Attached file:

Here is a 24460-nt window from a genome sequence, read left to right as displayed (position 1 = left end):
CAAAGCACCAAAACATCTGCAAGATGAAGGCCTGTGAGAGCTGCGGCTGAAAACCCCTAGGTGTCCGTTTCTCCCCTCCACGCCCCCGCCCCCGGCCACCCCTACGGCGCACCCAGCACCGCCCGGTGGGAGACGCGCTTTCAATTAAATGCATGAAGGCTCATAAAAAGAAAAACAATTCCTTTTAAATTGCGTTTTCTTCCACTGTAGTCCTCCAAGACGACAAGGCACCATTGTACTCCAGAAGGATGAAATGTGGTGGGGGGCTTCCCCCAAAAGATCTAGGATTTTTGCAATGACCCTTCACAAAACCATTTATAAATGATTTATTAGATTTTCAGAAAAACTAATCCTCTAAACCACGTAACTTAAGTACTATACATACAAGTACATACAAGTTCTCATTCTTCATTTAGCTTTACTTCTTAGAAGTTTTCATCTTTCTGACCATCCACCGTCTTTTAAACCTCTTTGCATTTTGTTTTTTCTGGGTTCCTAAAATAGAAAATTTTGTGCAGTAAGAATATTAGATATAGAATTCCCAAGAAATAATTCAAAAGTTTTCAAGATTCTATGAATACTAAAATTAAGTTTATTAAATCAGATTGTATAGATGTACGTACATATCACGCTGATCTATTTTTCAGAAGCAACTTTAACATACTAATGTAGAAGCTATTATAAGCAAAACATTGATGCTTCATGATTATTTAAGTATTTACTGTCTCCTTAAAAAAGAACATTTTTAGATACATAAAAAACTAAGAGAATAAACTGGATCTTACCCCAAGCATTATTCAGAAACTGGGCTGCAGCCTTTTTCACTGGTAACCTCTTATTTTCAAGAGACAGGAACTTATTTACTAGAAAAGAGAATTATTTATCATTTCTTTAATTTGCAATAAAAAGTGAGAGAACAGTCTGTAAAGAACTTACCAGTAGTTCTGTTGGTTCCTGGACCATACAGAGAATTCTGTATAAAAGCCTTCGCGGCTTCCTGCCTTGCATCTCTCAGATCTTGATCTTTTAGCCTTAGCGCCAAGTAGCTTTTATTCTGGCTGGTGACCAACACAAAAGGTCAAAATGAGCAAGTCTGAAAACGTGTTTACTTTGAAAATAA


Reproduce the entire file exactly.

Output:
Here is a 24460-nt window from a genome sequence, read left to right as displayed (position 1 = left end):
CAAAGCACCAAAACATCTGCAAGATGAAGGCCTGTGAGAGCTGCGGCTGAAAACCCCTAGGTGTCCGTTTCTCCCCTCCACGCCCCCGCCCCCGGCCACCCCTACGGCGCACCCAGCACCGCCCGGTGGGAGACGCGCTTTCAATTAAATGCATGAAGGCTCATAAAAAGAAAAACAATTCCTTTTAAATTGCGTTTTCTTCCACTGTAGTCCTCCAAGACGACAAGGCACCATTGTACTCCAGAAGGATGAAATGTGGTGGGGGGCTTCCCCCAAAAGATCTAGGATTTTTGCAATGACCCTTCACAAAACCATTTATAAATGATTTATTAGATTTTCAGAAAAACTAATCCTCTAAACCACGTAACTTAAGTACTATACATACAAGTACATACAAGTTCTCATTCTTCATTTAGCTTTACTTCTTAGAAGTTTTCATCTTTCTGACCATCCACCGTCTTTTAAACCTCTTTGCATTTTGTTTTTTCTGGGTTCCTAAAATAGAAAATTTTGTGCAGTAAGAATATTAGATATAGAATTCCCAAGAAATAATTCAAAAGTTTTCAAGATTCTATGAATACTAAAATTAAGTTTATTAAATCAGATTGTATAGATGTACGTACATATCACGCTGATCTATTTTTCAGAAGCAACTTTAACATACTAATGTAGAAGCTATTATAAGCAAAACATTGATGCTTCATGATTATTTAAGTATTTACTGTCTCCTTAAAAAAGAACATTTTTAGATACATAAAAAACTAAGAGAATAAACTGGATCTTACCCCAAGCATTATTCAGAAACTGGGCTGCAGCCTTTTTCACTGGTAACCTCTTATTTTCAAGAGACAGGAACTTATTTACTAGAAAAGAGAATTATTTATCATTTCTTTAATTTGCAATAAAAAGTGAGAGAACAGTCTGTAAAGAACTTACCAGTAGTTCTGTTGGTTCCTGGACCATACAGAGAATTCTGTATAAAAGCCTTCGCGGCTTCCTGCCTTGCATCTCTCAGATCTTGATCTTTTAGCCTTAGCGCCAAGTAGCTTTTATTCTGGCTGGTGACCAACACAAAAGGTCAAAATGAGCAAGTCTGAAAACGTGTTTACTTTGAAAATAA